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I grew up in church culture, thinking I was straight for a long time. Now, I am an openly asexual person. So, how did I get here? The same way most asexuals realize their orientation: through years of confusion and self-discovery.

Coming out as asexual seems to be the “coming out” story that never ends.

Failed relationship after failed relationship happened because I didn’t find sex to be important. The ever-so-popular “Netflix and Chill” night with a special someone usually resulted in me getting deep into something on Netflix, while my partner for the evening sat sexually frustrated next to me. (I find it difficult to ignore anything narrated by David Attenborough).

At first, I myself had misconceptions of being asexual, which is a quality that applies to about 1.7 percent of the population, according to some sources. I thought it meant an absolute repulsion for sex. While I didn’t have a repulsion to sex, just an indifference, I found out the way I was attracted to people was not allosexual (the blanket term for anyone who does actually feel any kind of sexual attraction).

So, what was I?

The Asexual Visibility and Education Network (AVEN) gives us a simple, blunt base definition of what it means to be asexual: “An asexual person does not experience sexual attraction.”

Asexuality exists on a spectrum, including demisexual, greysexual, and fraysexual, to name a few.

My identity is simply asexual. Many also misconceive the “A” in LGBTQIA to stand for “ally,” not realizing it stands for Asexual, Aromantic, and Agender. You can find these and more definitions at the Learning for Justice Center’s The Acronym and Beyond online guide, or you can read about the continuum of asexuality here from Ditch the Label.


When I started opening up about being asexual, I experienced criticism and gatekeeping — and worse yet, indifference and apathy. In most of the circles where I once felt safe, I suddenly felt unwelcome.

Heteronormative circles reacted little, seemingly because I didn’t fit the concept of “sexual deviant.” In fact, I felt as though they perceived me as “basically straight.” The queer community also seemed to regard me as “basically straight,” or at least not queer enough. I have since learned, through direct conversations and online groups where most us feel most safe, that many asexual people encounter this, feeling like they never got the “coming out” parade that other members of the queer community have experienced.

Similarly to bisexuals, asexuals frequently face erasure and passive disregard. And once we “come out,” we are immediately on a mission of education and interrupted by questions. We constantly have to remind people that not all asexuals are the same, that it’s not a hormonal imbalance, that we are not picky, and that we are a legitimate orientation. It is exhausting.

Julie Sondra Decker talks about this in her book The Invisible Orientation. So does Angela Chen, in her book Ace: What Asexuality Reveals About Desire, Society, and the Meaning of Sex. “If asexuality, mine or anyone else’s, comes up in discussion, it must always be qualified. It feels I can’t say ‘I’m Ace’ and let that stand.” For us, coming out never really ends.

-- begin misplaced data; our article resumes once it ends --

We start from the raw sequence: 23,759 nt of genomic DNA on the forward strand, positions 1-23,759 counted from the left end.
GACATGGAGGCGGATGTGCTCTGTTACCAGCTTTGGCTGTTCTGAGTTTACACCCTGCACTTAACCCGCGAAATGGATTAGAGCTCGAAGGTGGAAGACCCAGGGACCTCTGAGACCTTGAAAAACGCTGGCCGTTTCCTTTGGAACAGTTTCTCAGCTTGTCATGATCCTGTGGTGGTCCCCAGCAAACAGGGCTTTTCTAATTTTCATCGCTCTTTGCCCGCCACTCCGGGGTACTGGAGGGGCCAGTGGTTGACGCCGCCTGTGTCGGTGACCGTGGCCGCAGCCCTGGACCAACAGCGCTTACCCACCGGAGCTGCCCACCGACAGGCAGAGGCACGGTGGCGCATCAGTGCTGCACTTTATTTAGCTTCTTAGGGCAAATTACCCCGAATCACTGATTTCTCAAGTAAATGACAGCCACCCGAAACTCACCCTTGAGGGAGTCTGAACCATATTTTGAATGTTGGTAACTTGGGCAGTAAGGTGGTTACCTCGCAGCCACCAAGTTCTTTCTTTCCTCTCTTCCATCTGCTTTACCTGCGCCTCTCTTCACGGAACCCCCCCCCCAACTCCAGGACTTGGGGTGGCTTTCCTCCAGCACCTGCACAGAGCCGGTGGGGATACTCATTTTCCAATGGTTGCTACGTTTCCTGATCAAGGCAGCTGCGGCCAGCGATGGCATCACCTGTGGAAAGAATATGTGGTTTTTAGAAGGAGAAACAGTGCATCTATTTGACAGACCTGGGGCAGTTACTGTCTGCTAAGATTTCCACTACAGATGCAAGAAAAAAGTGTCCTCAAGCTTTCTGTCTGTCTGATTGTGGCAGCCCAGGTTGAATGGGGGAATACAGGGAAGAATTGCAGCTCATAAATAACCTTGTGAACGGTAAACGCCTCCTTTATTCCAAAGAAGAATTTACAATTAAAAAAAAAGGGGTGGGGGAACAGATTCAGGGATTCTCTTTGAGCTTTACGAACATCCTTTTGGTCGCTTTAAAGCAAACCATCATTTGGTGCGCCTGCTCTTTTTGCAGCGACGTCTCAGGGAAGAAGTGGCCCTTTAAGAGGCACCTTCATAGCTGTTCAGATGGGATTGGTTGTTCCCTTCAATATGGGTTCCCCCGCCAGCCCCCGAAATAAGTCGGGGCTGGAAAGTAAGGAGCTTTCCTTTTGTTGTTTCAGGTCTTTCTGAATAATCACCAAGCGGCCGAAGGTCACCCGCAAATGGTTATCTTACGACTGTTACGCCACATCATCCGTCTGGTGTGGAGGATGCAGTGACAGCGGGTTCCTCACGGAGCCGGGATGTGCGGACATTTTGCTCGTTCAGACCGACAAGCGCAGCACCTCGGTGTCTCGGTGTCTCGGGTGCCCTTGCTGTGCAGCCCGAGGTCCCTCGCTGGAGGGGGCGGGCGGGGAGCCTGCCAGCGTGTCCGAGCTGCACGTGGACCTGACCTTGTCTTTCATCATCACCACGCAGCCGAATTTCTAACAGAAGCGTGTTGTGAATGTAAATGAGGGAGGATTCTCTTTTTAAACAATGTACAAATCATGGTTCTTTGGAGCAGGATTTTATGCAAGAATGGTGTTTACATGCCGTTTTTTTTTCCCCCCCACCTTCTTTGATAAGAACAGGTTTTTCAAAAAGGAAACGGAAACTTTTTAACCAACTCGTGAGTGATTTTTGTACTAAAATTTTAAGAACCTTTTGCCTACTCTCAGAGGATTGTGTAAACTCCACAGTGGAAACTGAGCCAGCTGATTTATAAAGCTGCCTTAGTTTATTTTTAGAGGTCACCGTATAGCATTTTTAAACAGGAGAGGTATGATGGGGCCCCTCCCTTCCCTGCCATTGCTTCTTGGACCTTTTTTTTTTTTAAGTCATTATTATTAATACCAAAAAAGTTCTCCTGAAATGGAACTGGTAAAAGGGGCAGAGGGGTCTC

In spite of the challenges, I’ve had some memorable moments since coming out as an asexual person. “We were wondering when you were going to notice!” a friend of mine said to me following my coming-out In December 2018.

The A-spec helps clarify the difference between asexuality and aromanticism. (image courtesy

2019 Iowa Bear Zach Gillette embraced me during Capital City Pride in July 2019. I’d just experienced a huge influx of the criticism and gatekeeping I mentioned before, and Zach helped me feel a huge sense of redemption.

And in Orange City, Ia., during OC Pride in October 2019, I shared my story — 14 years after I’d attended Northwestern College, during a time when debate over gay marriage had ripped the campus in two. I reconnected with OC Pride founders who had been my college classmates, and even had a freshman at the college come up to me in tears afterwards, saying I was the first fellow asexual they had ever met in person.

That weekend, for the first time since coming out, I didn’t have to continually educate anyone. I took a “coming out” vacation.


Well, vacation is over. And, in spite of the challenges I face and learn from, I now have the experience and the voice to provide visibility for other asexuals.

Cover photo features:

  • the main asexuality flag
  • a rendition of the A-spec flag created by Tumblr user The-Moon-Is-Aroace with the colors of green (aromanticism), purple (asexuality), black (arosexual, or both aromantic and asexual) and grey (mostly asexual), plus a “compass” to symbolize different directions
  • an A-spec flag created by Arocalypse member Orion with the colors of black (lack of attraction), purple (asexuality), green (aromanticism), white (community), blue (aplatonic), and grey (spectrum of identities)
  • and the current aromantic flag with the colors of dark green (aromanticism), light green (the full aromantic spectrum), white (platonic and aesthetic attraction), grey (greysexual) and black (the full sexuality spectrum).